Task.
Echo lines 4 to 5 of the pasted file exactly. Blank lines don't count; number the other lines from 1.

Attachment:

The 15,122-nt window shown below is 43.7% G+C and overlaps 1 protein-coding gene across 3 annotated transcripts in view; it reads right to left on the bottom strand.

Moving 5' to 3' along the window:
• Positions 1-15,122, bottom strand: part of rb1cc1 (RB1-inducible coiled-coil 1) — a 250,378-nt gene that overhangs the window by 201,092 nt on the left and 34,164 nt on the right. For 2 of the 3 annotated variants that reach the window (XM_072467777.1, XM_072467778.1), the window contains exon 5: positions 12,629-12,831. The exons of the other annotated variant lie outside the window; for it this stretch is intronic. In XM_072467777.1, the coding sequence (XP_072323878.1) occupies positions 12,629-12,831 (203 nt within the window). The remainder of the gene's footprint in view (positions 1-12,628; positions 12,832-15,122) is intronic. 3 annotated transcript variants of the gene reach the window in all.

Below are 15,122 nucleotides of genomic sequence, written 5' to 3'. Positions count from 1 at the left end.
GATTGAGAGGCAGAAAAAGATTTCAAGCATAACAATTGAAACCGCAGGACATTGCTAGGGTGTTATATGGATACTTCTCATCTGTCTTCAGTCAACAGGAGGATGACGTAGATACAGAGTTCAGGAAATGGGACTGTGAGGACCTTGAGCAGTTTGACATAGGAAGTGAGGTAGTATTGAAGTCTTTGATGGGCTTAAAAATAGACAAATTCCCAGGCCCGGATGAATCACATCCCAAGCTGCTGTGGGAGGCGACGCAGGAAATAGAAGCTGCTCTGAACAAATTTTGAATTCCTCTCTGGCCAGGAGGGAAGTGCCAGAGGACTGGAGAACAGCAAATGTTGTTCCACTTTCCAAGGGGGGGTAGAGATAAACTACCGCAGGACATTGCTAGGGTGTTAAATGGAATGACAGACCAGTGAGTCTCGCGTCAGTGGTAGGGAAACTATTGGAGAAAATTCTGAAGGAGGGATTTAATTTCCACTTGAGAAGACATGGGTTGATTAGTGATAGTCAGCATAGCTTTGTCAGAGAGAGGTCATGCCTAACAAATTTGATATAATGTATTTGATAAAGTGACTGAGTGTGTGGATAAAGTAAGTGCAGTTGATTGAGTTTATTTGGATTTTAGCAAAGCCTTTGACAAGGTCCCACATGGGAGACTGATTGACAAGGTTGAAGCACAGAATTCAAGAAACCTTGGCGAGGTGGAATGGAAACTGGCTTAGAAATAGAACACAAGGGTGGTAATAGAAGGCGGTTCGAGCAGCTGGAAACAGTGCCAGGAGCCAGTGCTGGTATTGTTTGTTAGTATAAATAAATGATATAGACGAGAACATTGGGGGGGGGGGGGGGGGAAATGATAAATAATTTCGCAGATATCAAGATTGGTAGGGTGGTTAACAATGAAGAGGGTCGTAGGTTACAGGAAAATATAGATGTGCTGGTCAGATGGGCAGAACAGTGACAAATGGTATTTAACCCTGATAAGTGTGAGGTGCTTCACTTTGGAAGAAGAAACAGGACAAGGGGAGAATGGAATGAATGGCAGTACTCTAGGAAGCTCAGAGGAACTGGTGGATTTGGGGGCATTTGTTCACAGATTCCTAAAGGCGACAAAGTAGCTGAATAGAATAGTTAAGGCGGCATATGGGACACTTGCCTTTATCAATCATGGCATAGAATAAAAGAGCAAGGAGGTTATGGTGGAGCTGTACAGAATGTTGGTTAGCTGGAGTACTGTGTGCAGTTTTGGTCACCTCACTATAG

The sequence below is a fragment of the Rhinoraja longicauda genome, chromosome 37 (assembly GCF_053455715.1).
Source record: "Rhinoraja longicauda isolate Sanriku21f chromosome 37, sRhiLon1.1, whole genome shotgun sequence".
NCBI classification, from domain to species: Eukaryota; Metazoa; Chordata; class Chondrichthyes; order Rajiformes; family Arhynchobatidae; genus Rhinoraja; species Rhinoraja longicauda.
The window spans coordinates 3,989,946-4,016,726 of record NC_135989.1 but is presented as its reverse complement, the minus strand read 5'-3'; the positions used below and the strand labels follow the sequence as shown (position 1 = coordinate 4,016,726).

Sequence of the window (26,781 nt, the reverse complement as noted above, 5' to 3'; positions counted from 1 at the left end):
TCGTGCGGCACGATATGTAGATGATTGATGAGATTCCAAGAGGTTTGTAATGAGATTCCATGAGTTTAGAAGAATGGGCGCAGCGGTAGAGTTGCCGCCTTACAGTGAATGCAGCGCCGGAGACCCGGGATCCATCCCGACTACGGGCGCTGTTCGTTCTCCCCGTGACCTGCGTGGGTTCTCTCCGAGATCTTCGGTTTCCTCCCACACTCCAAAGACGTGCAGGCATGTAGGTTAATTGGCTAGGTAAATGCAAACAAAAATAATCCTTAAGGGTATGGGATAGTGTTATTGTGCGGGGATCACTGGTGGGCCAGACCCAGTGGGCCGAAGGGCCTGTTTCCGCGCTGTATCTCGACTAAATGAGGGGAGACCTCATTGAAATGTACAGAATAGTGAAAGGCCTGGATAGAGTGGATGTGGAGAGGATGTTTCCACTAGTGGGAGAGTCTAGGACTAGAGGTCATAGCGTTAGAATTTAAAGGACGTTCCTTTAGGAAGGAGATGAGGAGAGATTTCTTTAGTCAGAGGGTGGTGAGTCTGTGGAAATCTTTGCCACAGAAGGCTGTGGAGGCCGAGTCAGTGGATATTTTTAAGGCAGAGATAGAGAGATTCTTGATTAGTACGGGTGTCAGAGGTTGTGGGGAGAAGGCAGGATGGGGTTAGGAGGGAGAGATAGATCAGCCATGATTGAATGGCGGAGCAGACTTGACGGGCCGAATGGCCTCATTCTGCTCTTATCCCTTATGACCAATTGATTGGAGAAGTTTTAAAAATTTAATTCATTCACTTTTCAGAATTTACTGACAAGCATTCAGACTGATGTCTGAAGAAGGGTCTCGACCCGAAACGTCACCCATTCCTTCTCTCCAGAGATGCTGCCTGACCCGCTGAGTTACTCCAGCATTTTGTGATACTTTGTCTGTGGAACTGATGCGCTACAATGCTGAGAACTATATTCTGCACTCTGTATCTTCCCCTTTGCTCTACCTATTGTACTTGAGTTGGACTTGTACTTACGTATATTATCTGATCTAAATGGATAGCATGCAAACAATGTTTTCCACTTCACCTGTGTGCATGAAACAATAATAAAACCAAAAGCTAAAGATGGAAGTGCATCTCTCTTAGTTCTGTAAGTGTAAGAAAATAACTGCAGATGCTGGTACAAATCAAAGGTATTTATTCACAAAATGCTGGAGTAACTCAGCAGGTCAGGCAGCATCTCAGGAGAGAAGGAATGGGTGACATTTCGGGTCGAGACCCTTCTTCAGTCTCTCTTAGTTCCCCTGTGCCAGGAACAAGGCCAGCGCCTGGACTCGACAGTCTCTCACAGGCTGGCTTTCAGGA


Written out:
Below are 15,122 nucleotides of genomic sequence, written 5' to 3'. Positions count from 1 at the left end.
GATTGAGAGGCAGAAAAAGATTTCAAGCATAACAATTGAAACCGCAGGACATTGCTAGGGTGTTATATGGATACTTCTCATCTGTCTTCAGTCAACAGGAGGATGACGTAGATACAGAGTTCAGGAAATGGGACTGTGAGGACCTTGAGCAGTTTGACATAGGAAGTGAGGTAGTATTGAAGTCTTTGATGGGCTTAAAAATAGACAAATTCCCAGGCCCGGATGAATCACATCCCAAGCTGCTGTGGGAGGCGACGCAGGAAATAGAAGCTGCTCTGAACAAATTTTGAATTCCTCTCTGGCCAGGAGGGAAGTGCCAGAGGACTGGAGAACAGCAAATGTTGTTCCACTTTCCAAGGGGGGGTAGAGATAAACTACCGCAGGACATTGCTAGGGTGTTAAATGGAATGACAGACCAGTGAGTCTCGCGTCAGTGGTAGGGAAACTATTGGAGAAAATTCTGAAGGAGGGATTTAATTTCCACTTGAGAAGACATGGGTTGATTAGTGATAGTCAGCATAGCTTTGTCAGAGAGAGGTCATGCCTAACAAATTTGATATAATGTATTTGATAAAGTGACTGAGTGTGTGGATAAAGTAAGTGCAGTTGATTGAGTTTATTTGGATTTTAGCAAAGCCTTTGACAAGGTCCCACATGGGAGACTGATTGACAAGGTTGAAGCACAGAATTCAAGAAACCTTGGCGAGGTGGAATGGAAACTGGCTTAGAAATAGAACACAAGGGTGGTAATAGAAGGCGGTTCGAGCAGCTGGAAACAGTGCCAGGAGCCAGTGCTGGTATTGTTTGTTAGTATAAATAAATGATATAGACGAGAACATTGGGGGGGGGGGGGGGGGAAATGATAAATAATTTCGCAGATATCAAGATTGGTAGGGTGGTTAACAATGAAGAGGGTCGTAGGTTACAGGAAAATATAGATGTGCTGGTCAGATGGGCAGAACAGTGACAAATGGTATTTAACCCTGATAAGTGTGAGGTGCTTCACTTTGGAAGAAGAAACAGGACAAGGGGAGAATGGAATGAATGGCAGTACTCTAGGAAGCTCAGAGGAACTGGTGGATTTGGGGGCATTTGTTCACAGATTCCTAAAGGCGACAAAGTAGCTGAATAGAATAGTTAAGGCGGCATATGGGACACTTGCCTTTATCAATCATGGCATAGAATAAAAGAGCAAGGAGGTTATGGTGGAGCTGTACAGAATGTTGGTTAGCTGGAGTACTGTGTGCAGTTTTGGTCACCTCACTATAG